Control of the liquid flow rate is needed to ensure that it equals the vapour formation rate, and an appropriate balance of liquid quantities in the evaporator and condenser is maintained. When the liquid passes through the expansion valve it experiences a sudden drop in pressure, which causes instantaneous boiling (known as flashing). Vapour is formed using the liquid's sensible heat, which causes the liquid to drop in temperature to Tsat(s). A saturated liquid/vapour mixture will enter the evaporator. Figure 8 explains this cycle in practice.

figure 8
Figure 8: Heat pump refrigeration cycle.

2.5 System Performance

The system balance requires the overall work done to be equivalent to the net energy used by the system. Hence,

Q out - Q in = W in

For operation as a refrigerator, a measure of system performance is the amount of heat absorbed per unit work supplied to drive the system. This is known as the Coefficient of Performance [11].

COP ref = Q in / W in

For operation as a heat pump, a measure of system performance is the amount of heat delivered per unit work supplied to drive the system. This is known as the Coefficient of Performance [12].

COP hp = Q out / W in

It follows that (for the same system):

COP hp = COP ref + 1

2.6 Vapour Compression Refrigeration

The term “vapour compression refrigeration” is somewhat of a misnomer, it would be more accurately described as 'vapour suction refrigeration'. Vapour compression is used to reclaim the refrigerant and is more aptly applied to heat pumps. Vapour compression refrigeration exploits the fact that the boiling temperature of a liquid is intimately tied to its pressure. Generally, when the pressure on a liquid is raised its boiling (and condensing) temperature rises, and vice-versa. This is known as the saturation pressure-temperature relationship.

2.7 Refrigerant properties

In practice, the choice of a refrigerant is a compromise, e.g., Ammonia is good but toxic and flammable while R12 is very good but detrimental to the Ozone layer. Figure 9 shows some commonly used refrigerants and their typical ranges of usability.

figure 9
Figure 9: Refrigerant chart.

Ideally, a refrigerant will have the following characteristics.

  1. Non-toxic - for health and safety reasons.
  2. Non-flammable - to avoid risks of fire or explosion.
  3. Operate at modest positive pressures - to minimise pipe and component weights (for strength) and avoid air leakage into the system.
  4. Have a high vapour density – to keep the compressor capacity to a minimum and pipe diameters relatively small.
  5. Easily transportable - because refrigerants are normally gases at SSL conditions they are stored in pressurised containers.
  6. Environmentally friendly - non-polluting & non-detrimental to the atmosphere, water or ground.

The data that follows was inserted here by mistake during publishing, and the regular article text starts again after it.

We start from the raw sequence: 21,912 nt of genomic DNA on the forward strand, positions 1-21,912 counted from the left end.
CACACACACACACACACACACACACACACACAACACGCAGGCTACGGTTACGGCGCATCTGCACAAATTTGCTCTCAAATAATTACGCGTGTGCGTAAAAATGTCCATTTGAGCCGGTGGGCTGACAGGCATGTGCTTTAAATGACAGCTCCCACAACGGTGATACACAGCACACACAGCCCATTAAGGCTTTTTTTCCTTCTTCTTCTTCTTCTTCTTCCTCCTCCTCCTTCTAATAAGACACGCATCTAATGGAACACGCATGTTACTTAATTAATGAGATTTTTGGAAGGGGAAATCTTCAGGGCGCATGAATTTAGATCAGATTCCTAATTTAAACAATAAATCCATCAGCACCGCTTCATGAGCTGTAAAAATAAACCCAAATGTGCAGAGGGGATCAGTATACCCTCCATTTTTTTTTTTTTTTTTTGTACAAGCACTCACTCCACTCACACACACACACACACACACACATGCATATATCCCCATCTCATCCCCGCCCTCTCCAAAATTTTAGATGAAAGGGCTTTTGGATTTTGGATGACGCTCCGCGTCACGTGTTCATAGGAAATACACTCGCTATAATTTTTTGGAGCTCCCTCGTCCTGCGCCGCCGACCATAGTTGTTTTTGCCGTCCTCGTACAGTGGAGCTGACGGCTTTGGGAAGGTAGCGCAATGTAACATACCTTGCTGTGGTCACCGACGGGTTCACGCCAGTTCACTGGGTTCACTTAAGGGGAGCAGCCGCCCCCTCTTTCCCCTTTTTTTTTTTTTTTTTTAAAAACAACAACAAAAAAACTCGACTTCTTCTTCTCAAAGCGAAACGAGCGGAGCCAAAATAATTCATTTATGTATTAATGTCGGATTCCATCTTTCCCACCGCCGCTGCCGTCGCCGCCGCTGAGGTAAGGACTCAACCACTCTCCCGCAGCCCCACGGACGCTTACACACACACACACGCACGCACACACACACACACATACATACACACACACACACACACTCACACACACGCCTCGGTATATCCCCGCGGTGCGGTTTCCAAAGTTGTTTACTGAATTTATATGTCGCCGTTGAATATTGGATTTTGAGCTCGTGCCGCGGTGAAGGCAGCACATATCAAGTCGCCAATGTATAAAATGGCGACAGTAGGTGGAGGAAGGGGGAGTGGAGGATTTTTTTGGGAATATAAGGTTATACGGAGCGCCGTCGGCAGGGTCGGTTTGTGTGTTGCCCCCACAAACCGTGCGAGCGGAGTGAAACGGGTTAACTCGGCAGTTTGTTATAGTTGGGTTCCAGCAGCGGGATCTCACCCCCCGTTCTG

7. Easily re-cycleable, and relatively inexpensive to produce.
  8. Compatible with the materials of the refrigeration system - noncorrosive, miscible with oil, and chemically benign.

2.8 Cooling Mode

In the cooling mode, cool vapour arrives at the compressor after absorbing heat from the air in the building. The compressor compresses the cool vapour into a smaller volume, increasing its heat density. The refrigerant exits the compressor as a hot vapour, which then goes into the earth loop field. The loops act as a condenser condensing the vapour until it is virtually all liquid. The refrigerant leaves the earth loops as a warm liquid. The flow control regulates the flow from the condenser such that only liquid refrigerant passes through the control. The refrigerant expands as it exits the flow control unit and becomes a cold liquid.

2.9 Heat pump antifreeze

A potential negative effect of all geothermal heat pumps is the release of antifreeze solutions to the environment. Antifreeze solutions are required in colder climates to prevent the circulating fluid from freezing. Antifreeze chemicals include methanol, ethanol, potassium acetate, propylene glycol, calcium magnesium acetate (CMA), and urea. These chemicals are generally mixed with water when used as a heat exchange fluid. These chemicals can be released to the environment via spills or corrosion of system components. Approved antifreezes include methanol, ethanol, propylene glycol, calcium chloride, or ethylene glycol. These antifreezes must be mixed with water, at concentrations of 20% or less. Geothermal heat pumps for a single-family residence and the antifreezes for these units were evaluated by Heinonen et al., (1996) [13]. These authors evaluated total energy consumption, corrosion due to the antifreeze, and the operational and environmental effects of six antifreeze solutions, namely methanol, ethanol, potassium acetate, propylene glycol, CMA, and urea. However, the excluded salt solutions, such as sodium and calcium chloride, from their study because they pose serious potential corrosion problems. The differences in total energy consumption for the studied antifreezes were considered minimal. Nevertheless, Heinonen et al., recommended that propylene glycol was a good choice based on its low health, fire, and environmental risks (Table 1). Unfortunately, these authors did not assess the leak potential of these antifreezes in the plastic pipe (e.g., HDPE & CPVC SDR-11) commonly used for the ground loop [14].